Building & Flying a Murphy Rebel

Chronicles of Murphy Rebel 254R, a high wing, aluminum, two seat, tailwheel airplane.

"Everything is hard until you know how to do it"

                                                 

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DISCLAIMER: The descriptions, photos, and other information on this site contain or represent mere opinions, sometimes not even that, and refer to only part of the materials, decisions, procedures and processes used in the contruction and/or operation of this particular airplane. No warranty is made or implied as to the accuracy, completeness or wisdom of any information, or whether it may or may not apply to any other airplane or situation. The opinions expressed may and often do change, and the site may or may not be updated to reflect any changes or corrections to the information or opinions expressed. In short, the information is not advice to be followed bindly and your mileage will vary. Any use of the information on this site shall be at the sole risk of the reader.

EGT spreads solved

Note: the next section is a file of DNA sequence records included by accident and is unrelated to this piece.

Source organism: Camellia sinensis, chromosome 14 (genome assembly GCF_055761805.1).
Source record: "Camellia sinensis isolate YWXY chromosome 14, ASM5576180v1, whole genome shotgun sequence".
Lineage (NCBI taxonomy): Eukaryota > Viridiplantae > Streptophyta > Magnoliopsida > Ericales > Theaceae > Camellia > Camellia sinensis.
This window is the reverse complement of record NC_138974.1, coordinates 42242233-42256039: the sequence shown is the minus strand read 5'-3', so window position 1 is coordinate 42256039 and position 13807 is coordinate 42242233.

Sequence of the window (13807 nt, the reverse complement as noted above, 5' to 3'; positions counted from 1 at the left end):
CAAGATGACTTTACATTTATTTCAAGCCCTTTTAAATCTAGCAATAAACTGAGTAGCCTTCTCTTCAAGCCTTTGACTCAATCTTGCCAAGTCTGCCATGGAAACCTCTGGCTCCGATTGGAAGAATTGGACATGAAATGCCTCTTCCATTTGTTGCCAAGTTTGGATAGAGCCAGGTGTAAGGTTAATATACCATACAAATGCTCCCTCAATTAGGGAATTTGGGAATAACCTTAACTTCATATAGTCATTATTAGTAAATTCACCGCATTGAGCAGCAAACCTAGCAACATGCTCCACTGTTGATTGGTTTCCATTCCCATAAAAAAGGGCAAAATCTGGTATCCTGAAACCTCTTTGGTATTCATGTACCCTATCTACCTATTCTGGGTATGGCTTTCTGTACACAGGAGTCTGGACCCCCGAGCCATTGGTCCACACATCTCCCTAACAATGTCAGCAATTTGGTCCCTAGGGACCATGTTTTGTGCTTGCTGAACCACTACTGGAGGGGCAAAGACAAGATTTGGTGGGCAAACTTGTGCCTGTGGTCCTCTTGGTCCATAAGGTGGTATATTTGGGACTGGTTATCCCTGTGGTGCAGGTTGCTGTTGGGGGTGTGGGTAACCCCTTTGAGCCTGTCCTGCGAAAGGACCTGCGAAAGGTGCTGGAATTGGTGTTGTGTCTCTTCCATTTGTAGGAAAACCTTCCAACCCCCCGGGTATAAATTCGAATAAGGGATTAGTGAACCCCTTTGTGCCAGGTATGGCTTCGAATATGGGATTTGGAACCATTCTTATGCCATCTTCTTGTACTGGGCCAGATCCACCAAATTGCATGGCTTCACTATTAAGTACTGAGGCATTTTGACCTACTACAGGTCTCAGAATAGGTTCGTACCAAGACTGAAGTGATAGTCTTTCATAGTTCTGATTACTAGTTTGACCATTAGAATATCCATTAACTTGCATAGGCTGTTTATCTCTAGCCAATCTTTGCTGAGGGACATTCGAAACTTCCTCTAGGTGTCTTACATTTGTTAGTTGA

This post -- about some breakthrough intake manifold mods that solved the common Jabiru EGT spread problems -- is finally here: Individually, the mods are not particularly new or unique, but the story will confirm and supplement reports by others. The word "CARB" and acronym "TBI" (throttle body injector) are sometimes (rather loosely and incorrectly) used as if they were the same thing "CARB" -- but they're not! They do perform the same general functions -- metering and mixing fuel with air that then goes into the intake manifold) but they work in quite different ways. I currently use the Rotec TBI-40 (had an AeroCarb "TBI" before) and... prior to the mods below, I still had the first gen.oreiginal, stock "curving snakes" intake manifold. EGT spreads at high cruise were frequently as much as 250+ F between the hottest cylinder (usually #5) and some of of the rest, making it difficult to keep the hot one rich enough, and the rest not too rich. In general, high EGT spreads usually indicate that the hotter EGT cylinder(s) are getting a more rich mixture of fuel than the cooler ones. Before the work outlined below, I tried numerous other remedies, including carb rotation, X-vanes in ducts right before the carb, three different sizes and shapes of "plenum" boxes just upstream from the TBI (as recommended by Rotec, Ellison, etc.), checking intake tube sealing at the manifold, tube junction hoses, and cylinder flanges, swapping EGT sensors, enlarging holes on the TBI spray bar -- and other things. I was reluctant to get into modifying the manifold, but definitely should have done it earlier. Following are the recent mods: 1) INTAKE MANIFOLD: I took the manifold apart and got the inside rough milled at a local machine shop, taking the curving snake formations out, leaving a much more open, box-like space. After the rough milling, I spent 5+ hours sanding surfaces and rounding edges and corners, leaving a 120-grit surface. Credit for the porting idea and design go to Robert "originalbadbob", who was very helpful. (Thanks again!) 2) FLOW DIVERTER: I changed the original airfoil-shaped vane (or flow diverter/diffuser) in the manifold to a 1/2" round, center-drilled rod. I considered using 5/8" dia. (an option discussed in detail here) but I'm happy with the good results described below using the 1/2" dia. rod. YMMV 3) BRASS X-VANE: I soldered a piece of .010 brass shim stock to form a tube with nominal 2-1/8" diameter, about 2" long. I then soldered an X vane inside, also of brass shim stock, and epoxied the "tube-X-vane" assembly inside the downward-facing output of the std. Jabiru air mixer box. I took some time to fill and sand the inside top entry into that tube to make it even smoother and more rounded than it had been. This was the first time I had put an X-vane into the mixer box output tube, which is, relative to my other vane attempts, much farther upstream from the TBI input. The vane design was inspired by Rob "scsirob"'s nice work (see http://yhoo.it/1JD4y3a) -- though mine isn't nearly as classy. 4) LARGE DIAMETER INTAKE DUCT: At the output of the mixer box's X-vane described above, I added a 2-1/4" to 3" silicone rubber hose adapter (Vibrant Performance p/n 12710*). The top 2-1/4" dia. section overlaps the brass X-vane inside the mixer box output tube, so in essence, the X-vane empties into the expansion part of the adapter. A 2" long section of 3" round fiberglass tube provides transition between the bottom of the silicone rubber adapter and a short section of 3" dia SCAT duct. The 3" SCAT runs down to a 3" aluminum flange (ACS) with a flat .040 ring on the back, and that assembly bolts onto the TBI. Thus, the TBI is pulling from a 3" duct, which is quite a bit larger than its venturi input. 5) ROTEC IGNITION: I also installed the Rotec electric powered coil ignition, which feeds the right side distributor. (Great unit!) Between that and the more uniform mixture distribution, I'm burning at least 0.3 GPH less than before at my usual ~105 MPH TAS cruise. All the above took me a couple of months with the mill pickled, but flying this time of year in WA is somewhat limited anyway. Various photos are in the "Ron's Rebel" photo album, at http://yhoo.it/1CQ1Q84 The end result is that EGT's are now easily controllable within a 60 F -- 70 F spread throughout the entire RPM range, including WOT loads. Hurray! That's probably within the margin of sensor error and/or sensor placement variation. I really had no idea how this would turn out -- maybe better, maybe worse -- but I doubt the spreads could be improved any more, so I won't try, just fly! ;-) Any of the above steps, individually or in combination, may have contributed to improvement of the EGT spreads. Because multiple things were done at once, it's hard to know for sure, but IMHO the most important mods were porting the manifold and changing to the round diverter/diffuser. In any case, it feels like a new engine. I'm happy, the engine is happy.